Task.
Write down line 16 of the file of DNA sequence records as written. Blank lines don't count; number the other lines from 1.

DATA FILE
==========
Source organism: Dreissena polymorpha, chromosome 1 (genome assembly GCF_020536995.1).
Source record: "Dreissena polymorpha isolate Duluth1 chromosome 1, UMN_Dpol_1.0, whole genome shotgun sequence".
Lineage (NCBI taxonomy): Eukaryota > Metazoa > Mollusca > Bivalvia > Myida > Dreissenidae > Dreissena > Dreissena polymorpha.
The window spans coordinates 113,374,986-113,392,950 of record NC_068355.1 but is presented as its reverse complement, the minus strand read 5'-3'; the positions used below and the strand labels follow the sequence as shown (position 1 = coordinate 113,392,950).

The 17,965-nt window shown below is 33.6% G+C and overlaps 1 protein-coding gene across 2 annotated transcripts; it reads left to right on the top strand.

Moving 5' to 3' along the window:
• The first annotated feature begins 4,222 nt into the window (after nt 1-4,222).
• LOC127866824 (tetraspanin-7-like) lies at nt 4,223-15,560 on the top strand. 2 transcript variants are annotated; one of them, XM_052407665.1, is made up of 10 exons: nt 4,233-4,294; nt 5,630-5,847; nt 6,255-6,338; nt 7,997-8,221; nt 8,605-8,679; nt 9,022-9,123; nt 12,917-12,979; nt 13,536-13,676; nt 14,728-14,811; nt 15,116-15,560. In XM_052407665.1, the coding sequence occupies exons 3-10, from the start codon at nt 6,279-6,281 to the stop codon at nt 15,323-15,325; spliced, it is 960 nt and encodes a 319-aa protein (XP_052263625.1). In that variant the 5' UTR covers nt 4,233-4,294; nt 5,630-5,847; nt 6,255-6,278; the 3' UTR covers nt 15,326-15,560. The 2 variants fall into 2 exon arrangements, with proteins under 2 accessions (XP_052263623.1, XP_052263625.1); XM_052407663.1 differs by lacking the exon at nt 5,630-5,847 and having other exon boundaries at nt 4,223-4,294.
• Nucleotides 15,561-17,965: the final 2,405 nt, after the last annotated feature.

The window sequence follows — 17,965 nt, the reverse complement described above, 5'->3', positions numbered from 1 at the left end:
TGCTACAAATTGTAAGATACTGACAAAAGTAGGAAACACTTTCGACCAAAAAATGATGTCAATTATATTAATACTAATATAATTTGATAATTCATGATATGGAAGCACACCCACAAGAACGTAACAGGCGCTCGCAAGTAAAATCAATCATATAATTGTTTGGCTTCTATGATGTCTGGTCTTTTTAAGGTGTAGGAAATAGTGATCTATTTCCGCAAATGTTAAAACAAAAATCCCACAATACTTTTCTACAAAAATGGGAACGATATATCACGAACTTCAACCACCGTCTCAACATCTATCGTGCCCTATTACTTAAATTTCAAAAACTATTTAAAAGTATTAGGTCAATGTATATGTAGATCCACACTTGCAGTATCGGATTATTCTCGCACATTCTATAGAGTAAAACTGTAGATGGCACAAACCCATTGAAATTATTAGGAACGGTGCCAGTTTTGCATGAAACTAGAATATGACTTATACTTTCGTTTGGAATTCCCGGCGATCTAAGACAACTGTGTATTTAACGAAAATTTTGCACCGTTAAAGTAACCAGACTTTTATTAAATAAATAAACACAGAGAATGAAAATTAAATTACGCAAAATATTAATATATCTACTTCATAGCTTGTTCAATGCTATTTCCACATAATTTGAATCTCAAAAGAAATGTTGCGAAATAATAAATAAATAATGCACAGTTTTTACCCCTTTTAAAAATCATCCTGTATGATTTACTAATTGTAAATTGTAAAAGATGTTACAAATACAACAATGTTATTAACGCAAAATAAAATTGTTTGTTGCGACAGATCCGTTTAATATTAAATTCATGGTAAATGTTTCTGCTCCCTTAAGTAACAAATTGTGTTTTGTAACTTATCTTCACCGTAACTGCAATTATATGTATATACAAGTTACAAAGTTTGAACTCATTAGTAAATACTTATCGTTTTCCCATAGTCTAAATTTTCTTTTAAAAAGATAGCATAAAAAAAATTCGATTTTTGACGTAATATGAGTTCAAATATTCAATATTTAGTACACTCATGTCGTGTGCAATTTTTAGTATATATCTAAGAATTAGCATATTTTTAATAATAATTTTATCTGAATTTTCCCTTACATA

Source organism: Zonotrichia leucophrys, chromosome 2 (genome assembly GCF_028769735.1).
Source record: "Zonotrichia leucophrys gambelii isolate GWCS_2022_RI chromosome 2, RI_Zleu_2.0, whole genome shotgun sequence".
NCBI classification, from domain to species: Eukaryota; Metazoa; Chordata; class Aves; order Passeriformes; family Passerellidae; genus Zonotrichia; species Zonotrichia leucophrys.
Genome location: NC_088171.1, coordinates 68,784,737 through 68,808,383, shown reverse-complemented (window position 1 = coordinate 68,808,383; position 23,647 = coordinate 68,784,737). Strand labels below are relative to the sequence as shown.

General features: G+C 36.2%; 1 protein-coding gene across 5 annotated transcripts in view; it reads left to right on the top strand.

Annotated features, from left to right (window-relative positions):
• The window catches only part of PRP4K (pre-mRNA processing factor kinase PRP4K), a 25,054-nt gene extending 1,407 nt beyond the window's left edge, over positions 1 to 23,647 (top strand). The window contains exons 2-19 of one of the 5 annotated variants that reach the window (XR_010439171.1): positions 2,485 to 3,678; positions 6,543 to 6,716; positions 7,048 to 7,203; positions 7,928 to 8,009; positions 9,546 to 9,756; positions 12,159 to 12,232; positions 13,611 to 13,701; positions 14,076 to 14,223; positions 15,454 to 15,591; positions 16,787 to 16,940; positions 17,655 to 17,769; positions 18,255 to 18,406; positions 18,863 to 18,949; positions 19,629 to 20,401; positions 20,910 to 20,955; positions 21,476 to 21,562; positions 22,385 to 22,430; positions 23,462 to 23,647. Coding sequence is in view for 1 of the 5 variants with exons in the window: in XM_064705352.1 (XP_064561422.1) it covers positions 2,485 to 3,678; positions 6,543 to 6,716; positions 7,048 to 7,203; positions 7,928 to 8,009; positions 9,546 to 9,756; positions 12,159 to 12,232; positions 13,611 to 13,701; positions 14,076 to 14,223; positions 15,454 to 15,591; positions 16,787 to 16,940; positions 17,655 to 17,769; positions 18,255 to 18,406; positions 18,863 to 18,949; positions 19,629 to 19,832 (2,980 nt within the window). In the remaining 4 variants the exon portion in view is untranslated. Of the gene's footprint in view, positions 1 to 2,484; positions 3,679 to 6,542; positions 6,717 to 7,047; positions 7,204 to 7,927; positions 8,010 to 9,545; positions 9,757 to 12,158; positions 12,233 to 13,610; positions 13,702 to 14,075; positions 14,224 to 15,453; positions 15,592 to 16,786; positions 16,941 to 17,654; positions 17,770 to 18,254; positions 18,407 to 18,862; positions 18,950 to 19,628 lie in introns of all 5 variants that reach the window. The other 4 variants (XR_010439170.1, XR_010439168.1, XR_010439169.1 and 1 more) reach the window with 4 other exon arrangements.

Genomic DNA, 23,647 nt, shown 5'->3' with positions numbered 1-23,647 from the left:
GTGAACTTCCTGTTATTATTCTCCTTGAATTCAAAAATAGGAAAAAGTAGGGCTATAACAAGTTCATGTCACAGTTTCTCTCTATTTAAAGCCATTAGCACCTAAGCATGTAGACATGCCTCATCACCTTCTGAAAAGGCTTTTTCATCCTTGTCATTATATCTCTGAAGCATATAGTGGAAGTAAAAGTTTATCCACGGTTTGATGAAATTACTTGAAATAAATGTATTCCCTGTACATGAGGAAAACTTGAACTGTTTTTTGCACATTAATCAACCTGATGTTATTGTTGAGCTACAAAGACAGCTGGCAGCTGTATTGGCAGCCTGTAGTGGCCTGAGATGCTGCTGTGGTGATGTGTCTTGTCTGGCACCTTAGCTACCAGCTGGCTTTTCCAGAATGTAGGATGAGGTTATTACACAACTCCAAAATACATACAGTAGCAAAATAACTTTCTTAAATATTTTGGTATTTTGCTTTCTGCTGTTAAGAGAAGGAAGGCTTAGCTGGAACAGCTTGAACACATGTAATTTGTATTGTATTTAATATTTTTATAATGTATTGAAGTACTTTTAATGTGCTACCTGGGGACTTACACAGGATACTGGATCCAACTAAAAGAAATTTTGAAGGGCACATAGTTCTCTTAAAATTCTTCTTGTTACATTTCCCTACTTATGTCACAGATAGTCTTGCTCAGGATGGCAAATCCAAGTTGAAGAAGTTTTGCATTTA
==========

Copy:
General features: G+C 36.2%; 1 protein-coding gene across 5 annotated transcripts in view; it reads left to right on the top strand.